This music producer and arranger has worked extensively in the recording business and on TV, but his most recent high-profile work has been on two jazzy Robert Altman films, "Short Cuts" and "Kansas City". Willner is famed in the music world for arranging and producing an eclectic group of albums, featuring such artists and personalities as Sun Ra, Henry Rollins, Elvis Costello, Marianne Faithful and Bonnie Raitt. While specializing in jazz and beat works, he has also reinterpreted music from Disney films (as well as scoring three new Daffy Duck cartoons, including "Night of the Living Duck," 1988), has issued reinterpretations of the works of Thelonius Monk, Charlie Mingus, Kurt Weill and others, and overseen "spoken word" albums of Lenny Bruce, Allen Ginsburg and William S Burroughs.
Willner began providing sketch music for NBC's "Saturday Night Live" in 1980 and was music producer of the critically acclaimed but short-lived series "Michelob Presents Sunday Night" (syndicated, 1988-89), hosted by David Sanborn and produced by Lorne Michaels. He has also been music producer on such TV projects as tributes to Bugs Bunny and Superman (both CBS, 1986 and 1988), "Punch & Judy Get Divorced" (PBS, 1992), "The Music of Kurt Weill: September Songs" (PBS, 1995), the series "Live from the House of Blues" (TBS, 1995-1996) and others.
Willner's first big screen outing was the score for the animated short "The Duxorcist" (1987), the same year he was a music producer on the feature "Heaven", a limpid romance that included Bryan Adams' hit ballad "A Night in Heaven". He served the same function on "Candy Mountain" (1987) and the documentary "Heavy Petting" (1988), a cynical, post-modern look at 1950s dating as told by interviews with celebrities. Willner also produced songs for the films "Bad Influence" ("He Got What He Wanted" 1990) and "Fried Green Tomatoes" ("Barbeque Bess" 1991) before teaming up with Robert Altman for the first time.
"Short Cuts" (1993) was Altman's ultra-cool episodic film about a group of intertwined lives in modern California. Willner provided a modern jazz soundtrack, featuring famed singer Annie Ross (who also acted in the film), Iggy Pop and Michael Stipe. (The producer, however, purposely did not use the voices of cast members Hughie Lewis or Lyle Lovett.) A wide-ranging score, it contained modern jazz composed by Mark Isham, Elvis Costello and others, augmented with pieces by Dvorak, Stravinsky and Victor Herbert.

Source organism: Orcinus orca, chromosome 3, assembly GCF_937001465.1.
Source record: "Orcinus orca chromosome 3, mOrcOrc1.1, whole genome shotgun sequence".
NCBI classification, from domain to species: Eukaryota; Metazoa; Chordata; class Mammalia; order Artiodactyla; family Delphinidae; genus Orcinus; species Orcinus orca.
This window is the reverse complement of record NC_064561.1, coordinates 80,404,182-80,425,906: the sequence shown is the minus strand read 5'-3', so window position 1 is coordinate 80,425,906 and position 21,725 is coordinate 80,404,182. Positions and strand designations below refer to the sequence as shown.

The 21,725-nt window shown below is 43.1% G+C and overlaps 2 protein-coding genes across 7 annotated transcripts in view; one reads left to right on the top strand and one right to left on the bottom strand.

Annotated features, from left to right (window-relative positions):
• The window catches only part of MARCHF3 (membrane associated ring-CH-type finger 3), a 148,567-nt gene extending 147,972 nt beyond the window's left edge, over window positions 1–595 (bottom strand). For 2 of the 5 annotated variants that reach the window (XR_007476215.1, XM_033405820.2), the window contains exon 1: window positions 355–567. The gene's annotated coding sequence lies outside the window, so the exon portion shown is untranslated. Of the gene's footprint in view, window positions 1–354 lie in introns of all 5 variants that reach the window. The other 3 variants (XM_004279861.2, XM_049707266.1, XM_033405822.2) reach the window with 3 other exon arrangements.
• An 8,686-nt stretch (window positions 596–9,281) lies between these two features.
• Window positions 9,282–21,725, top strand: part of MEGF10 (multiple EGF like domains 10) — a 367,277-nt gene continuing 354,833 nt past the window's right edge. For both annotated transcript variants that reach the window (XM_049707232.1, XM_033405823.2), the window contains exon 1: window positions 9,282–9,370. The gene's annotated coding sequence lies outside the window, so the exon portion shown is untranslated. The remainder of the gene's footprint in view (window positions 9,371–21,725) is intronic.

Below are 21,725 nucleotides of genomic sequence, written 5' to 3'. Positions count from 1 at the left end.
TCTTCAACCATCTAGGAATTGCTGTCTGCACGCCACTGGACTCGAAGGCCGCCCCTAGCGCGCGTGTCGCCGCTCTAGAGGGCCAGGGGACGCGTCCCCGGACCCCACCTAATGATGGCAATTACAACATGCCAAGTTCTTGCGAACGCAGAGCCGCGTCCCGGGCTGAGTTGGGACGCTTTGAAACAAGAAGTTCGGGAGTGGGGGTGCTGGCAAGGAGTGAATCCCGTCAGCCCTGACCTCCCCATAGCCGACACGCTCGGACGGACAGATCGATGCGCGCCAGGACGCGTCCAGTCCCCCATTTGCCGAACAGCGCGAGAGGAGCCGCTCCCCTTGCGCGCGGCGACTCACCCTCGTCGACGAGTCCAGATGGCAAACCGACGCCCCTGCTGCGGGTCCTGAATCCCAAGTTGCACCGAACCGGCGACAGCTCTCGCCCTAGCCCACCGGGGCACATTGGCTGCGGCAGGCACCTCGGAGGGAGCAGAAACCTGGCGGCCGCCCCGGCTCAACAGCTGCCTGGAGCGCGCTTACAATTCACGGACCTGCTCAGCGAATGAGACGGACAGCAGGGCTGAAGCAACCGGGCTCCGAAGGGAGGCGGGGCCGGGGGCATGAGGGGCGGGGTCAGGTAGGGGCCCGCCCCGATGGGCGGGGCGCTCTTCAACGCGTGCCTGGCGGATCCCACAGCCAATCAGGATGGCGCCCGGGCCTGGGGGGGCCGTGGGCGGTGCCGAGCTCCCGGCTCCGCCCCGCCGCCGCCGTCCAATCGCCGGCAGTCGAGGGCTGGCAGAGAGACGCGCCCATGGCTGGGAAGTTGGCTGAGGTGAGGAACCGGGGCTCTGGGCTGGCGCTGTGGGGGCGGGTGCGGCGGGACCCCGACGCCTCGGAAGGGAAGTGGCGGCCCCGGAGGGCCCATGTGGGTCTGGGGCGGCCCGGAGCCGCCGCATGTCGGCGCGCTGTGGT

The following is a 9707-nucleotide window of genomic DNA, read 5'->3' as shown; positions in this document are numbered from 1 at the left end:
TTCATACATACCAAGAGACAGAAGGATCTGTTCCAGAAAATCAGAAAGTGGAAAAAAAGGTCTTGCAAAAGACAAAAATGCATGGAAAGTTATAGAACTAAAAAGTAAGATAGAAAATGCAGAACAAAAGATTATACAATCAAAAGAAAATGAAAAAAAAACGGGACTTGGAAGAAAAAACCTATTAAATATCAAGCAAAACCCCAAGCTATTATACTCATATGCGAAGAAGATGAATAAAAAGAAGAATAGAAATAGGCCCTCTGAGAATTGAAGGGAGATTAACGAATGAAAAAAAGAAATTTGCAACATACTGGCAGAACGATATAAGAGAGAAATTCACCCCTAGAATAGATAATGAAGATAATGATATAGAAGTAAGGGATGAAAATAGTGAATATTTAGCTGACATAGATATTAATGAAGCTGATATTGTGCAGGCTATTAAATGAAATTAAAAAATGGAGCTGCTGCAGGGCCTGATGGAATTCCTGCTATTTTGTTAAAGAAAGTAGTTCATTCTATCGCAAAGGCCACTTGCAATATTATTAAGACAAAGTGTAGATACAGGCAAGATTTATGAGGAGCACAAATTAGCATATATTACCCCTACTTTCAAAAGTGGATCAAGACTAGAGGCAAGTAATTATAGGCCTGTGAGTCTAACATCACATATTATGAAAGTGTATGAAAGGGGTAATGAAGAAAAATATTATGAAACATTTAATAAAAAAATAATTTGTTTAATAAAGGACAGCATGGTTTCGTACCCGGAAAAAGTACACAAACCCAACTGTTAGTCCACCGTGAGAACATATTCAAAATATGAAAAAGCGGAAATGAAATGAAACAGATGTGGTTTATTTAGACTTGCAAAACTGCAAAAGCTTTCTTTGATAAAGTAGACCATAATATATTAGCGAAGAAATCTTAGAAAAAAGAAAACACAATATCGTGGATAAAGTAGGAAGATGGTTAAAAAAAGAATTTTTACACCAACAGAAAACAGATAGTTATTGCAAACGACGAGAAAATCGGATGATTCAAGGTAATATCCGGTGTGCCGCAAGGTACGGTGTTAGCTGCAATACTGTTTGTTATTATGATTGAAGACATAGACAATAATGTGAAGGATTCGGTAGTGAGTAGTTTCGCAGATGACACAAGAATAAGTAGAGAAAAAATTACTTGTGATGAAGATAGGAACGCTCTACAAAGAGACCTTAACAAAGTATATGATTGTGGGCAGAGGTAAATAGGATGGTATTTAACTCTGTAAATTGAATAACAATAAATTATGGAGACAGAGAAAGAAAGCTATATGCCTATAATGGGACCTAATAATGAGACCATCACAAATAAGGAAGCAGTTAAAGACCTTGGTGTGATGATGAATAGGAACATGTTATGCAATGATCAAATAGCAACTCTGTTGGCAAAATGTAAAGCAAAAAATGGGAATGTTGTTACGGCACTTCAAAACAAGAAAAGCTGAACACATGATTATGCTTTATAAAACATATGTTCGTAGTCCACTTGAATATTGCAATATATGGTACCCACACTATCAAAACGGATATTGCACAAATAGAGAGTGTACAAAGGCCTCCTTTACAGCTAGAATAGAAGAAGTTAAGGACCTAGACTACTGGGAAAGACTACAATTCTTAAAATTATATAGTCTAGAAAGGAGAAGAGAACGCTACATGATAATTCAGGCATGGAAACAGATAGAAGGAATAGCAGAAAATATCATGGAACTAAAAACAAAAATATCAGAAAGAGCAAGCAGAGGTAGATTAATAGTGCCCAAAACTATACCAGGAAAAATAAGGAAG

Willner and Altman collaborated again on "Kansas City" (1996), the director's tribute to the jazz scene of 1934. With music that was even more essential to the plot, Willner created his own small-town jazz orchestra to play everything from swing to jazz to barrel-house with a crew of hot young musicians and arrangers. Real-life musicians Coleman Hawkins, Lester Young and Charlie Parker were depicted in the film, and their music, as well as that of Basie and Ellington, was mined as well. The score was named the best of the year by the Los Angeles Film Critics Association.
A recent non-Altman project was the 1993 documentary "Theremin: An Electronic Odyssey", a tribute to the Russian professor who invented the first electronic musical instrument in 1920 (Ironically, its subject Leon Theremin died just as the film went into release in 1995). Willner is also a founding father of The Knitting Factory, an alternative music club and record label in New York, which has provided a forum for such talents as John Zorn, Samm Bennett and David Murray.